Death Tax and AMT: Pain for Middle Class Families
In fiscal cliff negotiations, Democrats have insisted on tax rate increases. By taking this position, they are hurting other tax policies for which bipartisan compromises are readily available. These include the estate tax and the Alternative Minimum Tax (AMT) -- two policies that require action before the end of the year. Otherwise, many middle-class families will see more of their money go to Washington.
Death Tax Will Hit Small Businesses and Family Farms Hard
In just four weeks, the estate tax is set to rise from a top rate of 35 percent with a $5.1 million exemption to 55 percent with a $1 million exemption. The number of farms and small businesses hit by the estate tax is staggering. If nothing is done, 21 times more farming estates and 13 times more small businesses will be hit compared to what would happen if we extend current policy.Source: Joint Committee on Taxation
The estate tax creates uncertainty in business planning and provides an incentive for families to sell or transfer business assets this year rather than risk the government taking more than half of their life’s work if they pass away in 2013 or later.
The estate tax also has forced families to sell their family business or farm just to pay the taxes Washington charges when a family member died. Farmers and ranchers, for example, hold large non-liquid assets such as land, buildings, and livestock. To pay the estate tax, many who inherit agricultural property end up selling part or all of those assets to settle their tax burden. Families that have farmed for generations are forced to make life-changing decisions regarding their future pursuits, and to do it quickly. Estate taxes are due nine months after the death.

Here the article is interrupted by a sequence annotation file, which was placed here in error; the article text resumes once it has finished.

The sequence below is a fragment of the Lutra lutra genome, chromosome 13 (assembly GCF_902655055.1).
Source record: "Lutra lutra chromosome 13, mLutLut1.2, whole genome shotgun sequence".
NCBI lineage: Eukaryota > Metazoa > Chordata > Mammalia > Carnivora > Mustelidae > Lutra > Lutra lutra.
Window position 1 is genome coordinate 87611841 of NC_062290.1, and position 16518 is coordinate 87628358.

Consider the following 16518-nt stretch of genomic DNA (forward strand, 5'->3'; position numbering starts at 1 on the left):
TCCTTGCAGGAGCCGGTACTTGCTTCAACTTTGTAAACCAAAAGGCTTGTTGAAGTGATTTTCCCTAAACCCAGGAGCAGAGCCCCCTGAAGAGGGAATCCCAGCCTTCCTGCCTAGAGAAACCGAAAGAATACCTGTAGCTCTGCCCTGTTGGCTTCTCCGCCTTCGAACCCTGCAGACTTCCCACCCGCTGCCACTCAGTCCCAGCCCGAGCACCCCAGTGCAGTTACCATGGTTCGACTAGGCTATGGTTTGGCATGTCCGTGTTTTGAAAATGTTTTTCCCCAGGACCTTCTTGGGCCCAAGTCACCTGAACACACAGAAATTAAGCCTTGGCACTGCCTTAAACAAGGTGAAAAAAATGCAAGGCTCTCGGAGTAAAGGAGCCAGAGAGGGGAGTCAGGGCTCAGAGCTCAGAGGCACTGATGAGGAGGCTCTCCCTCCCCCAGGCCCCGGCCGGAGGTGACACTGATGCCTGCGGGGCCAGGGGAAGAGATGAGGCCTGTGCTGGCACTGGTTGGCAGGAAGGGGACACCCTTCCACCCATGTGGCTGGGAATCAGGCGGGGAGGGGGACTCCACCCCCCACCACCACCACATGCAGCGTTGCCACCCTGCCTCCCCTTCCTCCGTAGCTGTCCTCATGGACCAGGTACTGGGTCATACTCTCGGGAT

Democrats agree that the estate tax compromise passed in 2010 should be extended:
“This particular [estate] tax is inherently unfair.” – Sen. Mary Landrieu (D-LA)
“I really don’t think we should change the estate tax.” – Sen. Mark Pryor (D-AR)
Great Falls Tribune: “Baucus is working to preserve a reduction in estate taxes that exempts the first $5 million of an estate’s value for individuals and taxes the remainder at 35%” – Sen. Max Baucus (D-MT)
AMT to Hike Taxes by $92 Billion
When it was originally enacted in 1969, the AMT was a reaction to just 155 high-income taxpayers who had not paid any income tax two years prior. Despite being “patched” by indexing the AMT to inflation every year, the AMT now hits about four million households. If Congress does nothing, the AMT will hit an additional 28 million taxpayers for $92 billion when they file their 2012 returns next year. This is an average of more than $3,200 more in taxes per filer, hitting mostly workers making under $200,000/$250,000 (single/married).
Working families are about to be hit hard because the President demands Washington increase tax rates rather than raise revenue through tax reform and economic growth.
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